"If you are a “victim,” I suppose his acridity pitches him a sadist. Even if your artistic powers are waning, even if your work has some built-in limitations, Perl still misses this point (in a very male, egotistical, boring dick-in-hand kind of way): many of your pictures have served to give voice to facets of more than a few women’s complex view of themselves, reflected in/refracted through an excessively male-dominated society that tends to cast women into one dimensional characters, “either/or” rather than “both/and” and more. I feel like your work made fun of the fantastical projections of male insecurity that tend to want to control or mitigate the independence of women. You took an assertive position to a willful irrationality, an acceptance of the absurd that gave permission to anyone (man or woman or child) paying attention to be so, too."

Cindy Sherman Untitled #205, 1989
But what does my own essay on the Epicurean unconscious and Cindy Sherman have to do with Stackhouse's letter to Sherman in solidarity against Perl's review? 

One connection is in the 'formal' choice made by Stackhouse to write Sherman a letter. His use of the epistolary genre has a very interesting history in Epicureanism, not only because Epicurus himself wrote letters to his followers (most famously the three letters preserved by Diogenes Laertius to Herodotus, Menoeceus and Pythocles), but also because the writing of fictional letters by Epicurus became a means to attack Epicureanism by other schools and also the medium of a counter-attack by later Epicurean initiates.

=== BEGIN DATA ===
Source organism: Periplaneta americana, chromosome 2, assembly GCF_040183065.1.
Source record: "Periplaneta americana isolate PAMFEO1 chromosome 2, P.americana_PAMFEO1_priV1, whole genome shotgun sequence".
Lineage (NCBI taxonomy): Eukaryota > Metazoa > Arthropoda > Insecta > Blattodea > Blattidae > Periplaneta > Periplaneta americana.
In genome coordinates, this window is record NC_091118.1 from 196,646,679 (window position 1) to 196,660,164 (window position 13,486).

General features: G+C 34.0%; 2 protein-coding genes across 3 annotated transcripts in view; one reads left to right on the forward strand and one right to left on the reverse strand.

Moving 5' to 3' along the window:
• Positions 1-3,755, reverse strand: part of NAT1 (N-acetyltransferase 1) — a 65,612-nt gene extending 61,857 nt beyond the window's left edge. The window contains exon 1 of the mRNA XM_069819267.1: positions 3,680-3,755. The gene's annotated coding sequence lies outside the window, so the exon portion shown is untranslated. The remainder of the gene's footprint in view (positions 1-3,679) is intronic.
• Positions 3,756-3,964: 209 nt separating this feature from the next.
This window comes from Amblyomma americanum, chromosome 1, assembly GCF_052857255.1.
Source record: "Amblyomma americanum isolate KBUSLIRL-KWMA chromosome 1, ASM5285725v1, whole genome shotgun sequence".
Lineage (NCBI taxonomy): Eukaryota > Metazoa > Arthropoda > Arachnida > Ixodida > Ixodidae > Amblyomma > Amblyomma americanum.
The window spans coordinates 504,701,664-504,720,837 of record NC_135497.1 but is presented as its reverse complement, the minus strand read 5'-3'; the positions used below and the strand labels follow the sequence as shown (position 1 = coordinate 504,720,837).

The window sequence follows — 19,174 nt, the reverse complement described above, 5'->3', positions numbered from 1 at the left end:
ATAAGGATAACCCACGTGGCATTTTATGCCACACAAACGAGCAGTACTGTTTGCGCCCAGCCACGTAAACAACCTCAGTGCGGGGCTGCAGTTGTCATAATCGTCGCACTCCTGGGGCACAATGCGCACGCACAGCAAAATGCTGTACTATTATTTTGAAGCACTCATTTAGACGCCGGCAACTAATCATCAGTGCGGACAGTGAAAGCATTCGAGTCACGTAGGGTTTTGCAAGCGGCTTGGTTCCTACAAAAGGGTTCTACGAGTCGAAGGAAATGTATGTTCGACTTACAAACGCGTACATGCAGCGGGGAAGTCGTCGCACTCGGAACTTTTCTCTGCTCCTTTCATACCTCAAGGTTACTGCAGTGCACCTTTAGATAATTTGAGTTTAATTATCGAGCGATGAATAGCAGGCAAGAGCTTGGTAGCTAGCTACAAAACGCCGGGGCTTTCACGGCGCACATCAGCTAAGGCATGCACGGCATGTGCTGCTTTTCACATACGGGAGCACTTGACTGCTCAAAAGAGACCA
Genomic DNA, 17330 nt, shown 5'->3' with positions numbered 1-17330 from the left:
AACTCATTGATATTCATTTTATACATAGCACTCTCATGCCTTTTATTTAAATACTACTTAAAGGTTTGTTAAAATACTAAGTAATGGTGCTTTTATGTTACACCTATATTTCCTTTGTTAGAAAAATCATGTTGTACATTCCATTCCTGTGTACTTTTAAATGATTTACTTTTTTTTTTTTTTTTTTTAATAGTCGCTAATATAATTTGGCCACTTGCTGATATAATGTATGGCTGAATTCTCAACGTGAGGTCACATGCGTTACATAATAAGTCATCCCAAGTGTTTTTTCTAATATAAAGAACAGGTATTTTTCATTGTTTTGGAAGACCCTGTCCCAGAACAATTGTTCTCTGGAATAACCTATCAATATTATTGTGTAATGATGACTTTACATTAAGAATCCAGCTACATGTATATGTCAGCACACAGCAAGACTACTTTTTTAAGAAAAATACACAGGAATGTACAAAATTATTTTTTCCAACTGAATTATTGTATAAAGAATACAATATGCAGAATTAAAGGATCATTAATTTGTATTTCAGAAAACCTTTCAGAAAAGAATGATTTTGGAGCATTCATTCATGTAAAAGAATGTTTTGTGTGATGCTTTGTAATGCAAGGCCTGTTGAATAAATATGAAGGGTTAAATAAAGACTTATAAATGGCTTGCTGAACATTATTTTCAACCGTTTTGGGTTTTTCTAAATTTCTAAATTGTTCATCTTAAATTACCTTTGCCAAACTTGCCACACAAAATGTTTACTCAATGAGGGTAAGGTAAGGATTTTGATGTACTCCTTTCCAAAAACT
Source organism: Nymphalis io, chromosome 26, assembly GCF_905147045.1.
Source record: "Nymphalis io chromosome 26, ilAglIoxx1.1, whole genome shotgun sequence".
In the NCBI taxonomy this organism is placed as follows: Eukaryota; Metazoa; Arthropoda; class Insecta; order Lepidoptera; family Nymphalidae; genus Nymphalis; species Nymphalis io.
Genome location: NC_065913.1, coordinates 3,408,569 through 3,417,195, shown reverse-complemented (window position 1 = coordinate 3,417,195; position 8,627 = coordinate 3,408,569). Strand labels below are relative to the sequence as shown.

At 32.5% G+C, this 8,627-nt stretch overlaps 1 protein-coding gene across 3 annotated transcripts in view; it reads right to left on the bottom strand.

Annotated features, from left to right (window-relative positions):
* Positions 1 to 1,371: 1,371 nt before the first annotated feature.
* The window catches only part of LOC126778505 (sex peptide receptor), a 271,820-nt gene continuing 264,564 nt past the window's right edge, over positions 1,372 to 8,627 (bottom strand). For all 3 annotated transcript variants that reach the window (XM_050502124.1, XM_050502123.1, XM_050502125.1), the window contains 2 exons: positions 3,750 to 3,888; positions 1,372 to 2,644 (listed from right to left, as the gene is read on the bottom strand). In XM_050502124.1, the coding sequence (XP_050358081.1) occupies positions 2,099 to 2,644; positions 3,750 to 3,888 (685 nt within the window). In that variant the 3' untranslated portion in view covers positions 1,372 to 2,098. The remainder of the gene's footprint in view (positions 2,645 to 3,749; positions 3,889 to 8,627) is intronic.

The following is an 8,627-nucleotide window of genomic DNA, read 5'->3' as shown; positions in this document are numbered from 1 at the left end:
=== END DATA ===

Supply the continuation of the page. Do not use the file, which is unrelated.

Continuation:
Cindy Sherman Untitled #216, 1989
For example, we know that Diotimus the Stoic wrote as many as 50 letters, as if written by Epicurus himself, to slander him through their erotic content. Furthermore, Diotimus seems to have tailored the content of these pirate letters to the addressee, as those addressed to Leontion, the famous female Epicurean who may or may not have been a high-class hooker (hetaira), are about pimping and excessive banqueting. Yet there are cases of letters being written in Epicurus' name that directly defend him against the simplistic critique of his school (e.g. for excessive pleasure) that use the addressee to make their point. The best example is the so-called Letter to Mother in the monumental inscription of the second-century Epicurean, Diogenes of Oenoanda. In this fragmentary letter, we find Epicurus encouraging his mother to find ataraxia (freedom from pain) by following the precepts of his school and avoiding the speeches of rhetoricians. This later Epicurean disciple has used the figure of the philosopher's mother to directly transform the gendered parody of Epicurean erotic pleasure into the Garden.